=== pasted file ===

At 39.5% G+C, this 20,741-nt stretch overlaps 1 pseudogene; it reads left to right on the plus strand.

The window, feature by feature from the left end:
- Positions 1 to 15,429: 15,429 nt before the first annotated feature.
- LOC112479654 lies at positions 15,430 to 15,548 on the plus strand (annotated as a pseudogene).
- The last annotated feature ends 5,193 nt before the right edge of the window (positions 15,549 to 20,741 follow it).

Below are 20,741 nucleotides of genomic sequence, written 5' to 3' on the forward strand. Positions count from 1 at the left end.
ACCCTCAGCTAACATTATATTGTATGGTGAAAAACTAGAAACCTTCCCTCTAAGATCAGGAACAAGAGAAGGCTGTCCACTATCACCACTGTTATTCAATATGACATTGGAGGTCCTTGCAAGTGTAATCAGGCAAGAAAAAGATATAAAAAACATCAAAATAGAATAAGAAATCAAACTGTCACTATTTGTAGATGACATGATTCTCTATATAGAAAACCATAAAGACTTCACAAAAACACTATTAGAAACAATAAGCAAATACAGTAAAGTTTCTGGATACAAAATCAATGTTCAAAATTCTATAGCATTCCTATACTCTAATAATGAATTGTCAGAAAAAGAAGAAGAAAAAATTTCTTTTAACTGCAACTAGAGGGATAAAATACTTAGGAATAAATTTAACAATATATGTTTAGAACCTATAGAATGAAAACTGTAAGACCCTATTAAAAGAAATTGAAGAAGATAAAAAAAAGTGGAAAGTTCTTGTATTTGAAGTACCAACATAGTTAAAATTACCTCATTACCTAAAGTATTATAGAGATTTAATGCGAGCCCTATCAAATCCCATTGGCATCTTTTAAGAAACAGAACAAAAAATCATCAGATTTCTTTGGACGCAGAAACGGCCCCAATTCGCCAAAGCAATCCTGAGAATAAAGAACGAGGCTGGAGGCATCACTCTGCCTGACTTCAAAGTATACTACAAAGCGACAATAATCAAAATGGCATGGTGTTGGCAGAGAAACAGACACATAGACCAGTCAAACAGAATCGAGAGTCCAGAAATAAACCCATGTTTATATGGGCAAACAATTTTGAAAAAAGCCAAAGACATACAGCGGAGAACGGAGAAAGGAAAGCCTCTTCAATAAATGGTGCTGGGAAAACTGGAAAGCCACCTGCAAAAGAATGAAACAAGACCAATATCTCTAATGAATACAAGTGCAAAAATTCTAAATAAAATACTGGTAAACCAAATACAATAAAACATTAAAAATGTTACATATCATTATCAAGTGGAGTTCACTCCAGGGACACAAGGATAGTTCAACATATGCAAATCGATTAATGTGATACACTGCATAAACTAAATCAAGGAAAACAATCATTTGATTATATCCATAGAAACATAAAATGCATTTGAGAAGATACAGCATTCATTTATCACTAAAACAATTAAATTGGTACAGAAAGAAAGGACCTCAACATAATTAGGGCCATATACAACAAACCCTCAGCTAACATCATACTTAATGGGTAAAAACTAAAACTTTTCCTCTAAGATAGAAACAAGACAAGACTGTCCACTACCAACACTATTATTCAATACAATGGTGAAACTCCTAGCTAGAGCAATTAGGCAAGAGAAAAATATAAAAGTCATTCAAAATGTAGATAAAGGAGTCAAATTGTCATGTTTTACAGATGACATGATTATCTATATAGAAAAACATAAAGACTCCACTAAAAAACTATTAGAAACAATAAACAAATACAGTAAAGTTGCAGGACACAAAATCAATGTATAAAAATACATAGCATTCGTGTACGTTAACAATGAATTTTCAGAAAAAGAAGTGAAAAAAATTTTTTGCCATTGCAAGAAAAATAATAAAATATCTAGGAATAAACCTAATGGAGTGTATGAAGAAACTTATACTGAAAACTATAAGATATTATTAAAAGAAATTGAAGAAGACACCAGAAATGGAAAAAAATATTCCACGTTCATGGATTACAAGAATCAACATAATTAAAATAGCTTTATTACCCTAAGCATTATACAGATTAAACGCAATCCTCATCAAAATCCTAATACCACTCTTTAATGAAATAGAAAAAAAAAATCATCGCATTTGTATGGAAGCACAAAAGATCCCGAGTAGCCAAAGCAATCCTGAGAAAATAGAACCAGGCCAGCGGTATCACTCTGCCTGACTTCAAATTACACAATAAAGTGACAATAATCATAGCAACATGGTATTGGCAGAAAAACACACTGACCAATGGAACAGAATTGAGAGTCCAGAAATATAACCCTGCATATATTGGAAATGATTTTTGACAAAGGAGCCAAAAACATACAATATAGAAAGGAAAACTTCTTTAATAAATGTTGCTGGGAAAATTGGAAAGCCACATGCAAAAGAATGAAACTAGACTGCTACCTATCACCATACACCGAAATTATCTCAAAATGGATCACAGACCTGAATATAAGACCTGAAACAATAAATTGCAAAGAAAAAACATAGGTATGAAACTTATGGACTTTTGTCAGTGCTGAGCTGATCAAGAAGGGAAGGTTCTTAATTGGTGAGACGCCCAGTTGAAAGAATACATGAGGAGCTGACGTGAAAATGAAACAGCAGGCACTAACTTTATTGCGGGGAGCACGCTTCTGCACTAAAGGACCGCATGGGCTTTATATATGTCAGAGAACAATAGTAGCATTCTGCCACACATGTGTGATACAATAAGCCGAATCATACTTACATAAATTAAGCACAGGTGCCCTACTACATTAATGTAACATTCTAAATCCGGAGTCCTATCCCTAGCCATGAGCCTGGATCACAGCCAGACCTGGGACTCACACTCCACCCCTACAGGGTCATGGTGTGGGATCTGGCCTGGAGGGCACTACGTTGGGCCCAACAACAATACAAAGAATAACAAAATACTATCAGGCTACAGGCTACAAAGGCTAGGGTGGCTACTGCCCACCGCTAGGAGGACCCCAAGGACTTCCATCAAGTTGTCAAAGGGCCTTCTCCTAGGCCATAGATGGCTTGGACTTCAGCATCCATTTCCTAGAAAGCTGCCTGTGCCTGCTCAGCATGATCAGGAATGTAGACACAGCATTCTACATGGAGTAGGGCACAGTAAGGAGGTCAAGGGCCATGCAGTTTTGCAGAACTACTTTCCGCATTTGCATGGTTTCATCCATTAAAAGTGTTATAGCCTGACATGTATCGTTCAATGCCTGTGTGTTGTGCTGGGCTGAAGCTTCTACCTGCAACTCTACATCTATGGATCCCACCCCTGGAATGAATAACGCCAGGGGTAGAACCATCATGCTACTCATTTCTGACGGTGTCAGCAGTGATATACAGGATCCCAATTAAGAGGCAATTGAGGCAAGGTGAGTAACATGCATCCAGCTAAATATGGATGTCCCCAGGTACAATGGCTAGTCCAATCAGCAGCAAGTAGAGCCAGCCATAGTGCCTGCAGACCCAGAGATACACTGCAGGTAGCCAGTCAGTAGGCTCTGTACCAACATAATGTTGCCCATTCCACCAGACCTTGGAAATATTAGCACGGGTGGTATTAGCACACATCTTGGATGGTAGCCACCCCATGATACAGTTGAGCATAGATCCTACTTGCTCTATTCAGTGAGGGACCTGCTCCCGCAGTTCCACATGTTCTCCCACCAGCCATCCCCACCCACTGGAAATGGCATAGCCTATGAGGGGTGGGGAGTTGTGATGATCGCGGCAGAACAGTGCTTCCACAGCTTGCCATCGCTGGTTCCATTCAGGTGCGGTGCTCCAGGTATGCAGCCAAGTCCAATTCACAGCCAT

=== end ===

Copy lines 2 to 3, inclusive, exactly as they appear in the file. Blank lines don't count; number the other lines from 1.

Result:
The window, feature by feature from the left end:
- Positions 1 to 15,429: 15,429 nt before the first annotated feature.